This post is one of a series on projects supported by the New England Aquarium’s Marine Conservation Action Fund (MCAF). Through MCAF, the Aquarium supports researchers, conservationists, and grassroots organizations around the world as they work to address the most challenging problems facing the ocean.
By: Faqih Akbar Alghozali
Indonesia has been known as a home for hundreds of shark and ray species across its waters. One of them is the giant guitarfish (Glaucostegus typus), a critically endangered species due to its highly valued and sought-after fin in the national-international market. Despite being listed in Appendix II of the Convention on International Trade in Endangered Species (CITES), this species is still threatened as a bycatch from fisheries activity in the Java Sea, notably from the Northern Java coast. The Elasmobranch Project Indonesia (EPI – Yayasan Hiu Pari Lestari), a local non-profit organization working in the field of shark and ray conservation in Indonesia, was the first to specifically study this species in Karimunjawa National Park (KJNP). It is a national park located in the midst of fisheries traffic in Java Sea and probably one of the last potential strongholds to prevent giant guitarfish extinction there.
In the first step for studying the giant guitarfish through a conservation project called the Guitarfish Project, the EPI team assessed the local fishers’ knowledge, fisheries characteristics, perception of the species, and other social aspects which would be critical to manage the species later in the future. It was understood that only artisanal fisheries are allowed in the national park and reflected in the gears used by the fishers, including handline, gillnet, fish trap (bubu), and speargun. However, except bubu, these gears do possess a threat to catch giant guitarfish. Furthermore, the team also learned about the existence of wedgefish species that can be found in (KJNP) and is also a potential bycatch species by the local fishers.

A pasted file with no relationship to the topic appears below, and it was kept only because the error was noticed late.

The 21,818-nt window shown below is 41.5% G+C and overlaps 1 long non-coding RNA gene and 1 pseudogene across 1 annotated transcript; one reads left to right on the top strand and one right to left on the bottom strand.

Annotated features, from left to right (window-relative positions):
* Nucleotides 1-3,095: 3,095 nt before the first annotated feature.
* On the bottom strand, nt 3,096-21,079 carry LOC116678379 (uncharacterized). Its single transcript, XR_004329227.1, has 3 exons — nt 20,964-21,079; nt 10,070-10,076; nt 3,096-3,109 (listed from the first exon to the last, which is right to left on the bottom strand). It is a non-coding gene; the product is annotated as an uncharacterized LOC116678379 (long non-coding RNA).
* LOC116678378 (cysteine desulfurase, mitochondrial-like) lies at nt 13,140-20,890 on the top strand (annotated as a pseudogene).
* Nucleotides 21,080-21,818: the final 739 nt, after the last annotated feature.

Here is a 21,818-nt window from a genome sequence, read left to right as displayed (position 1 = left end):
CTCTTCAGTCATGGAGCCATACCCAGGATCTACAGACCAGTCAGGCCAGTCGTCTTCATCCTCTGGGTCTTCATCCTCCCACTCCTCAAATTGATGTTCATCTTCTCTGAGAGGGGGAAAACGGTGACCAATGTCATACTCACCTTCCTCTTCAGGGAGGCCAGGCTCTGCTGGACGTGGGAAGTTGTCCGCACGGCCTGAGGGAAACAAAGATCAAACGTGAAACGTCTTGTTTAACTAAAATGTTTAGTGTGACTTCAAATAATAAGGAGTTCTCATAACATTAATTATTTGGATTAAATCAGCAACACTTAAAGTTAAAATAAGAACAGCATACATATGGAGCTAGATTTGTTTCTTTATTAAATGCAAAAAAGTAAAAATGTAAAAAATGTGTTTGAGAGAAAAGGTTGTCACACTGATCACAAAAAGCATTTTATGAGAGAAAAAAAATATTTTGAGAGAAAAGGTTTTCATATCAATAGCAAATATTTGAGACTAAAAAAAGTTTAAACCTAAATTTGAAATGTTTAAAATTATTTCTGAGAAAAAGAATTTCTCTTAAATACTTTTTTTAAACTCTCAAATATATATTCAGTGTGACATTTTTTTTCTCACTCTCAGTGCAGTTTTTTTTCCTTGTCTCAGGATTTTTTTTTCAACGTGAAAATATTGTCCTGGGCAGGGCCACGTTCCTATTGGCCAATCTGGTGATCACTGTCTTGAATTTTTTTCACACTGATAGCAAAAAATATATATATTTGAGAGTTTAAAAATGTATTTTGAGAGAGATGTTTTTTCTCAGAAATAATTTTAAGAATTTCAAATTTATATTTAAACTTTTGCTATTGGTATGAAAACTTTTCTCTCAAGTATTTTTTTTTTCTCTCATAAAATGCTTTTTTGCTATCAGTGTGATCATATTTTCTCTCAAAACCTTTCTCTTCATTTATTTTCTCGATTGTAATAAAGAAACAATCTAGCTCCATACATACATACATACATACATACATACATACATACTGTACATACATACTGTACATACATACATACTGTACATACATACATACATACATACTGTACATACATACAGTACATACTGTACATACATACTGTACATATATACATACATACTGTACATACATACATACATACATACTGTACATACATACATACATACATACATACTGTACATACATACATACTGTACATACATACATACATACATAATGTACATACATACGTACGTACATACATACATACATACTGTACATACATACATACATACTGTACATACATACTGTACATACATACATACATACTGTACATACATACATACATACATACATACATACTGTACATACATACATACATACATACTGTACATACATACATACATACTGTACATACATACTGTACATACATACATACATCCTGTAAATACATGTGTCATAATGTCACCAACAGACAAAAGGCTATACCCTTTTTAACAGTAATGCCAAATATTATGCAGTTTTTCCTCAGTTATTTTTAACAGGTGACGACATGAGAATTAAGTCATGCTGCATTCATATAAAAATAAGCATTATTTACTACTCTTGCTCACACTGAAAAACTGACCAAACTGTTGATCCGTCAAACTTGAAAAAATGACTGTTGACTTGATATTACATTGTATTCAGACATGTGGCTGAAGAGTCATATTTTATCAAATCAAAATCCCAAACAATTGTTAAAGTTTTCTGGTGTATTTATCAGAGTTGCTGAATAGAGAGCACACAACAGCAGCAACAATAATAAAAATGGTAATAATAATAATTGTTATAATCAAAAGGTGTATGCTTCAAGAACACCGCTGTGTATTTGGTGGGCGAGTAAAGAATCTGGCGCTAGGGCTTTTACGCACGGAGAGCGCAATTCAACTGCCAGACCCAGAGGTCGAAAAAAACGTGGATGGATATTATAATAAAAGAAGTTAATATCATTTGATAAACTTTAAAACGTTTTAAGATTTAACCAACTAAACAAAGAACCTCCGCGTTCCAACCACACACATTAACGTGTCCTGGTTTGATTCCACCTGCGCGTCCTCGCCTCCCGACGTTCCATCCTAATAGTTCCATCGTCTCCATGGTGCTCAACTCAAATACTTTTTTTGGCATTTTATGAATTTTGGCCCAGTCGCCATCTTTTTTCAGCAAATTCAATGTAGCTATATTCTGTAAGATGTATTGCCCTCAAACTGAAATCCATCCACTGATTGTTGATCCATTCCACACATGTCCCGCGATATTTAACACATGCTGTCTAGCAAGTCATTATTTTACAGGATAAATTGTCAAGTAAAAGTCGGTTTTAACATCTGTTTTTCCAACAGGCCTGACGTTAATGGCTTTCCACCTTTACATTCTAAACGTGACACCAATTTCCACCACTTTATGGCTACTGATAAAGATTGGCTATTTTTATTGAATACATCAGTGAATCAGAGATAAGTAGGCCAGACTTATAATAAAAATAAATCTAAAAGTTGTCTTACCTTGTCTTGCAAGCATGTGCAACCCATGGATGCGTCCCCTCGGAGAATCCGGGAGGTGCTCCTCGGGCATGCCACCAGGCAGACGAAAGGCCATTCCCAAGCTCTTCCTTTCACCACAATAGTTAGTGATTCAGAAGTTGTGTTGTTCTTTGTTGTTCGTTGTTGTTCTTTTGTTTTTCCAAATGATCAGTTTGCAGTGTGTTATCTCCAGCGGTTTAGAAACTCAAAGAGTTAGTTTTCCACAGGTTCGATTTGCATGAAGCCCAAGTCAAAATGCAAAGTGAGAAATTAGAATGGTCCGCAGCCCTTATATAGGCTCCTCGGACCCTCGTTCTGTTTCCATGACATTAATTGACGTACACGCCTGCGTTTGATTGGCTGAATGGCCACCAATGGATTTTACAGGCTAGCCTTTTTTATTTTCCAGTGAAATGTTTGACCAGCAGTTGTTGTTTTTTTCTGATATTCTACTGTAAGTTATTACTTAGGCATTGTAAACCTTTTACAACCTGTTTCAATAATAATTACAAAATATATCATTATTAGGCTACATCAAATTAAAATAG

The EPI team considered giant guitarfish and wedgefish to be threatened as bycatch from the use of handline and gillnet in the national park. However, the team considered both species as a secondary valuable catch or jackpot, as the local fishers said, if caught by speargun fishers. This is due to the decision-making capability they have to catch/not-to-catch the giant guitarfish and wedgefish as a catch with full conscience upon encountering both species underwater. This could be a significant threat to both species compared to other gears since encounters are most likely to happen with speargun fishers and considering they possess a custom-made large-sized hook to pull the species up to the boat.
Social information collection with local fishers in Karimunjawa National Park: 1. Showing previous encounters with giant guitarfish (left) and 2. Speargun made and used by local fishers (right). Photos by M. Wiralaga Dwi Gustianto
The team also learned from the fishers that both species can be found on sandy/muddy seafloors between 1-40m deep, and this is used as a reference for the team to look for them using the Baited Remote Underwater Video (BRUV) method. Over 450 BRUVs were deployed in areas where fishers previously encountered/caught giant guitarfish and wedgefish. After watching all videos taken, the team learned that both species may face competition as other predators were recorded, including those considered to be reef specialist. The green (Chelonia mydas) and hawksbill turtles (Eretmochelys imbricata) occasionally showed up briefly to check the bait before swimming past. On the other hand, the giant morays and great barracudas were more curious and aggressive in checking the baits as they often stayed long before leaving.